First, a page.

The personal alternate timeline theme has been conducted often in science-fiction (as opposed to the historical alternate history, which has not) – usually to conduct unimaginative stories featuring evil mirror opposites of the continuing characters in tv series such as Star Trek (1966-9), Star Trek: Deep Space Nine (1992-9) and Doctor Who (1963-89, 2005– ). The late 1990s saw an upswing in the personal alternate history in films such as Too Many Ways to Be No. 1 (1997), Sliding Doors (1998), Twice Upon a Yesterday (1998), Run Lola Run (1998) and Me Myself I (1999) but conducted more as fantasy than science-fiction. The Back to the Future trilogy made good science-fiction use of the personal alternate history – most notably Back to the Future Part II (1989) – but Frequency is the most sophisticated variant so far.
The story’s ease with the rippling changes affected is remarkably adept – there is a wonderfully chill moment where Jim Caviezel turns from having saved his father’s life to find his mother has now been murdered, his wife no longer recognises him and that his good friend Andre Braugher has become sullen and battle-scarred. Gregory Hoblit directs with great subtlety. This is a film that needs several viewings to pick up many of the small, unobtrusive details and changes packed away in the background – the photo with the dalmatian that keeps changing; the apparently unimportant visit to the apartment near the crime scene, which signals that the killer is dead in this timeline, something that will not be changed until Dennis Quaid’s apparently equally unimportant visit to the hospital to see his wife after surviving the fire.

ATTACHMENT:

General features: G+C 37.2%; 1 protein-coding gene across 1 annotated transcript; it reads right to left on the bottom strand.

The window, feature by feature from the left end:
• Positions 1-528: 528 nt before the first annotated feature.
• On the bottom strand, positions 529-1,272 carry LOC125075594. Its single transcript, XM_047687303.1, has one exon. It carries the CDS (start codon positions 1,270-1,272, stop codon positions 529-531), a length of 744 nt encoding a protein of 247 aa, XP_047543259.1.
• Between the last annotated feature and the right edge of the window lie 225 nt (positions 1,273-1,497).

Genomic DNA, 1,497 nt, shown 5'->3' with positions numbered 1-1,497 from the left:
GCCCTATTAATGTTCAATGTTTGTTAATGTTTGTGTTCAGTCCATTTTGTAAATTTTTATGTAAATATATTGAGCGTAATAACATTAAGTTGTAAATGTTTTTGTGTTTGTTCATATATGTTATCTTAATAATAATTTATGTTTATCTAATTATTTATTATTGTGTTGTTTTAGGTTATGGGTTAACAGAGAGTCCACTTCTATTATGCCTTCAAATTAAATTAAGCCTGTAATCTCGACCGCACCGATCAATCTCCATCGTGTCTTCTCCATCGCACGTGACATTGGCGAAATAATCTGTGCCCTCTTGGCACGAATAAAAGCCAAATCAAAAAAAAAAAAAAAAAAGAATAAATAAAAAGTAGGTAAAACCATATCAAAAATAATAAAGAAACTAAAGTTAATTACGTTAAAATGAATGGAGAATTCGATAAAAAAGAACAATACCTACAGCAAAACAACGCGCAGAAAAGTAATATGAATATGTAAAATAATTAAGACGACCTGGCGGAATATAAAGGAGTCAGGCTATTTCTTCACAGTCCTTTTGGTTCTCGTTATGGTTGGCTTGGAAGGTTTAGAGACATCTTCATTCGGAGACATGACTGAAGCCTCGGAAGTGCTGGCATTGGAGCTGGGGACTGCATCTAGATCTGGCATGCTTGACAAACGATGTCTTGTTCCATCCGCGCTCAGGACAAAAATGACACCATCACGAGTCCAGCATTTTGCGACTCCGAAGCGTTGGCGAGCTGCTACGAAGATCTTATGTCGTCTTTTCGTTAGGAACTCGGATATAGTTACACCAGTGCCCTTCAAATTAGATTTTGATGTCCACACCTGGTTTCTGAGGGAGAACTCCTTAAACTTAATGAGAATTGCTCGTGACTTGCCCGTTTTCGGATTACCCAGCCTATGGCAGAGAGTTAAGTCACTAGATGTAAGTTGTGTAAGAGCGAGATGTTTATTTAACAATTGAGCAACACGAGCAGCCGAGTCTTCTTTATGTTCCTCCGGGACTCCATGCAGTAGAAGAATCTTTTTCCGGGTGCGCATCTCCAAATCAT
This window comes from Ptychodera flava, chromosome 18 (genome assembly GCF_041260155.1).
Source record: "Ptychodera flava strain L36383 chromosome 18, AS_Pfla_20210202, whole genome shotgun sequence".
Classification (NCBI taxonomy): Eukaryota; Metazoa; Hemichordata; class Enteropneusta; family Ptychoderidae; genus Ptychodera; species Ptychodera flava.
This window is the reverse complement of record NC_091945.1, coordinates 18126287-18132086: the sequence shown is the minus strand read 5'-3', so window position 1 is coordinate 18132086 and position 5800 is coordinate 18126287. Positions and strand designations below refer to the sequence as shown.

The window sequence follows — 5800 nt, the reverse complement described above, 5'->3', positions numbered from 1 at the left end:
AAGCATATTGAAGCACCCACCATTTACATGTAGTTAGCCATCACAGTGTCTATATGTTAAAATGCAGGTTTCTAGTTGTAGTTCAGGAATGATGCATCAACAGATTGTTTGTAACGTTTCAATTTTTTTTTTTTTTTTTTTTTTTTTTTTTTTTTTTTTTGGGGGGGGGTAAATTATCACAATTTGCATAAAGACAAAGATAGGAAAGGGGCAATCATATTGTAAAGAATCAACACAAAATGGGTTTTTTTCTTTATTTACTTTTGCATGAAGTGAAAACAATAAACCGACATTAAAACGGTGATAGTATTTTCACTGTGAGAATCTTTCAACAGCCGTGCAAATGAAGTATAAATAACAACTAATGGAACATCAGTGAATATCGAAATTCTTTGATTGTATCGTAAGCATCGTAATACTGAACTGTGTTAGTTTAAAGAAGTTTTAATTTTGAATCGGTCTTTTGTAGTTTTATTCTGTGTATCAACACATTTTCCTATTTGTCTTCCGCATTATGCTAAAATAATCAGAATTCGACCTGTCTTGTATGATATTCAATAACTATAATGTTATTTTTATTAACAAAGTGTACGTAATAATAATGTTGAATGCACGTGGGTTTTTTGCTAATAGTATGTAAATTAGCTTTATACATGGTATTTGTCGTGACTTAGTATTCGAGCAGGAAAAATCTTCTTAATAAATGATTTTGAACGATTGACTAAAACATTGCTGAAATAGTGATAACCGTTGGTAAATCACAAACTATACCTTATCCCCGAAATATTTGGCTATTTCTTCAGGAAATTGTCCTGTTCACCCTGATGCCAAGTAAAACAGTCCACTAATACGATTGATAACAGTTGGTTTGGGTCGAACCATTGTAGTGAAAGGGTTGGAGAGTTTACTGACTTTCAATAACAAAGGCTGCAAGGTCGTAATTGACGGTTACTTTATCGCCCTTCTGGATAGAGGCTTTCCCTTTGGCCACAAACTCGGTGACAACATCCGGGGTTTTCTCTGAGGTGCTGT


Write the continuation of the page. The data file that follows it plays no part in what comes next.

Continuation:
Hoblit’s cross-temporal cuts are often dazzling, none the more so than the climax that has both father and son being attacked by the killer while sitting at the radio, but separated by thirty years in time, the ongoing fight in one era affecting what is happening in the other – a sequence where Hoblit saves one last good surprise for the last minute outcome. The film ends on a rather traditional sentimental view that happiness in life is a united family but this is one misstep that one might otherwise forgive in the preceding pleasure of a rare and intelligent science-fiction thriller.
And just to disprove that screenwriters never amount to much on the totem pole, Frequency‘s screenwriter Toby Emmerich went from this to becoming the CEO of New Line Cinema in the same year. Emmerich later went onto writer a further science-fiction film with The Last Mimzy (2007).
The film was remade as the tv series Frequency (2016-7) in which the father and son have been replaced by a wife (Peyton List) talking to her late husband (Riley Smith) across time but this was cancelled after fourteen episodes. A similar premise appeared in the film The Caller (2011) in which Rachelle Lefevre has telephone conversations across time with a disturbed woman who then starts interfering with her timeline.
(Nominee for Best Original Screenplay at this site’s Best of 2000 Awards).